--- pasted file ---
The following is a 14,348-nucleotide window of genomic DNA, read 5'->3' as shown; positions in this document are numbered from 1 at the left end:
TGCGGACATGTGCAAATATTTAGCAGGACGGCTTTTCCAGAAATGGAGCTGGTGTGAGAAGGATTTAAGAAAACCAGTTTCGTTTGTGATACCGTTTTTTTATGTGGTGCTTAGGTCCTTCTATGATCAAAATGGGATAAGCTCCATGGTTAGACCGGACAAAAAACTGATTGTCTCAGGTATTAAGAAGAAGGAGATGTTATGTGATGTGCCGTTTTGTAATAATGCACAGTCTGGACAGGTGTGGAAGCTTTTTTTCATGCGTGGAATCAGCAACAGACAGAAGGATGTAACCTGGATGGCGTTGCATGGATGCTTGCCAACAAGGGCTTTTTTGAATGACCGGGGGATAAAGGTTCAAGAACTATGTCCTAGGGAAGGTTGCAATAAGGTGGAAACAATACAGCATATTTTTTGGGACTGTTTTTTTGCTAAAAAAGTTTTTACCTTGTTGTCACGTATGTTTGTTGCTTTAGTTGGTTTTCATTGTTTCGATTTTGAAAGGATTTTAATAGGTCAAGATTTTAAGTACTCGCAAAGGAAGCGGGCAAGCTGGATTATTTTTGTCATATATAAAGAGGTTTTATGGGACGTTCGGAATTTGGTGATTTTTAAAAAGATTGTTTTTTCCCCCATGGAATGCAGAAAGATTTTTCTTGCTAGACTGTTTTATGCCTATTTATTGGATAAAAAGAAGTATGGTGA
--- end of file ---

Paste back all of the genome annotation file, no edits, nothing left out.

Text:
The following is a 14,348-nucleotide window of genomic DNA, read 5'->3' as shown; positions in this document are numbered from 1 at the left end:
TGCGGACATGTGCAAATATTTAGCAGGACGGCTTTTCCAGAAATGGAGCTGGTGTGAGAAGGATTTAAGAAAACCAGTTTCGTTTGTGATACCGTTTTTTTATGTGGTGCTTAGGTCCTTCTATGATCAAAATGGGATAAGCTCCATGGTTAGACCGGACAAAAAACTGATTGTCTCAGGTATTAAGAAGAAGGAGATGTTATGTGATGTGCCGTTTTGTAATAATGCACAGTCTGGACAGGTGTGGAAGCTTTTTTTCATGCGTGGAATCAGCAACAGACAGAAGGATGTAACCTGGATGGCGTTGCATGGATGCTTGCCAACAAGGGCTTTTTTGAATGACCGGGGGATAAAGGTTCAAGAACTATGTCCTAGGGAAGGTTGCAATAAGGTGGAAACAATACAGCATATTTTTTGGGACTGTTTTTTTGCTAAAAAAGTTTTTACCTTGTTGTCACGTATGTTTGTTGCTTTAGTTGGTTTTCATTGTTTCGATTTTGAAAGGATTTTAATAGGTCAAGATTTTAAGTACTCGCAAAGGAAGCGGGCAAGCTGGATTATTTTTGTCATATATAAAGAGGTTTTATGGGACGTTCGGAATTTGGTGATTTTTAAAAAGATTGTTTTTTCCCCCATGGAATGCAGAAAGATTTTTCTTGCTAGACTGTTTTATGCCTATTTATTGGATAAAAAGAAGTATGGTGA